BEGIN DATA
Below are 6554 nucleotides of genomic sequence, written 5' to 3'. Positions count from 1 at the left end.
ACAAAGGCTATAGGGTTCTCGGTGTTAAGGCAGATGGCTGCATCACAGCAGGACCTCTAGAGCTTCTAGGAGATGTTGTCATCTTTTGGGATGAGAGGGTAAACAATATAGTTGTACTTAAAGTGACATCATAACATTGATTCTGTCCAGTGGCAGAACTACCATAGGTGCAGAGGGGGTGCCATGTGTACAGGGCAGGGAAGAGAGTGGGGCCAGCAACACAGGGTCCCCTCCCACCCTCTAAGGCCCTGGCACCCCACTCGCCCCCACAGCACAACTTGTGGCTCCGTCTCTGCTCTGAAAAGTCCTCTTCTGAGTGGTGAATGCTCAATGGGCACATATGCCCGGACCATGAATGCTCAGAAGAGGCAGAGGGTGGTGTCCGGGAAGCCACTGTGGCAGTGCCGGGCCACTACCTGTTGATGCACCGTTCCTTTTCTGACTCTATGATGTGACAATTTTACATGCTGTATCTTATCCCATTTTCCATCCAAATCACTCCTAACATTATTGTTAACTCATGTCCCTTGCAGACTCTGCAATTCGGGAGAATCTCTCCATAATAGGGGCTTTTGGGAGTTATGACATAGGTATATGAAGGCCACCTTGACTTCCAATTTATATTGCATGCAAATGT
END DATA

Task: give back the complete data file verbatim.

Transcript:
Below are 6554 nucleotides of genomic sequence, written 5' to 3'. Positions count from 1 at the left end.
ACAAAGGCTATAGGGTTCTCGGTGTTAAGGCAGATGGCTGCATCACAGCAGGACCTCTAGAGCTTCTAGGAGATGTTGTCATCTTTTGGGATGAGAGGGTAAACAATATAGTTGTACTTAAAGTGACATCATAACATTGATTCTGTCCAGTGGCAGAACTACCATAGGTGCAGAGGGGGTGCCATGTGTACAGGGCAGGGAAGAGAGTGGGGCCAGCAACACAGGGTCCCCTCCCACCCTCTAAGGCCCTGGCACCCCACTCGCCCCCACAGCACAACTTGTGGCTCCGTCTCTGCTCTGAAAAGTCCTCTTCTGAGTGGTGAATGCTCAATGGGCACATATGCCCGGACCATGAATGCTCAGAAGAGGCAGAGGGTGGTGTCCGGGAAGCCACTGTGGCAGTGCCGGGCCACTACCTGTTGATGCACCGTTCCTTTTCTGACTCTATGATGTGACAATTTTACATGCTGTATCTTATCCCATTTTCCATCCAAATCACTCCTAACATTATTGTTAACTCATGTCCCTTGCAGACTCTGCAATTCGGGAGAATCTCTCCATAATAGGGGCTTTTGGGAGTTATGACATAGGTATATGAAGGCCACCTTGACTTCCAATTTATATTGCATGCAAATGT